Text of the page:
The extent of Claudius Galen's written work was so great that Galen himself felt the need to provide a bibliography organizing and explaining his own writings. He also felt the need to distinguish between works that he had actually written and works that were being falsely attributed to him. About 190 CE Galen wrote two classified bibliographies of his own writings: Peri ton idion biblion [Latin: De Libris propriis liber, On his own writings] and Peri tes taxeos ton idion biblion [Latin: De ordine librorum suorum liber, On the arrangement of his own writings]. These are the first auto-bibliographical works which survived, and they may also be considered the first bibliographies of any kind which survived after the listings from the library of Alexandria by Kallimachos (Callimachus), which survived only in the most fragmentary form.
"The De libris propriis liber opens with a general introduction, in which Galen refers to the books falsely attributed to him. The main text is divided into seventeen chapters, in which Galen arranges his works under such headings as commentaries, anatomical works, Hippocratic writings, works on moral philosophy, grammar and rhetoric, and so on. This bibliography apparently did not suffice as a guide to the five hundred or so works Galen had put out (many of them now lost), for he added a second one. This is the De ordine librorum suorum liber, of which second bibliography unfortunately only a fragment has come down to us" (Besterman, The Beginnings of Systematic Bibliography 2nd ed (1940) 3, nos. I & II).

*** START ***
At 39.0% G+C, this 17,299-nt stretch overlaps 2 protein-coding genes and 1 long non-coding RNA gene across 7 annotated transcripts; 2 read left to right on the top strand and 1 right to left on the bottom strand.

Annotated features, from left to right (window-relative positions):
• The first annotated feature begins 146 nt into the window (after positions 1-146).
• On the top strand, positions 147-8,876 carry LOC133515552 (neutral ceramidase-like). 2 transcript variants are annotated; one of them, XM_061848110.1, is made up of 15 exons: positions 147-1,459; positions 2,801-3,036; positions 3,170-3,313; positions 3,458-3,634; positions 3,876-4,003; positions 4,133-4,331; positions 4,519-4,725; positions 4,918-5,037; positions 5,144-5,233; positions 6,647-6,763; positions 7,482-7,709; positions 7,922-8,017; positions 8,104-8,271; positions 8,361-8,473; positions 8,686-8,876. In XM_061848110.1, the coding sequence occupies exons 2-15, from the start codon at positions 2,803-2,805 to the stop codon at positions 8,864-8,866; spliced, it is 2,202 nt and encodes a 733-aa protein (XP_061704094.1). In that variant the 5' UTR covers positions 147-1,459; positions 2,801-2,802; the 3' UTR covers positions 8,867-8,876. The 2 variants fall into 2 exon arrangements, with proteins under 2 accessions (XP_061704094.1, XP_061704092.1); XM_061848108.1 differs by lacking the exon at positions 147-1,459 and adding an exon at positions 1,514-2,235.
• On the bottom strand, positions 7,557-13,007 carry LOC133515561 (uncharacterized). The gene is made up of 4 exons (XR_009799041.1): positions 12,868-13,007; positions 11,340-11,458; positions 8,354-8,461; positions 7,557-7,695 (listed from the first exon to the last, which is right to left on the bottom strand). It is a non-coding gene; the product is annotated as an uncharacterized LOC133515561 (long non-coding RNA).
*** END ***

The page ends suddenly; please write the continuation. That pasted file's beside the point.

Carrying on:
Galen's bibliographies were first published in print in Part IV, ff.**1-6, of the editio princeps of his collected writings in Greek issued by the heirs of Aldus Manutius and Aldus's father-in-law, Andreas Asulanus, in Venice in 1525. They were revised and improved by Conrad Gessner for an edition published in Basel in 1562.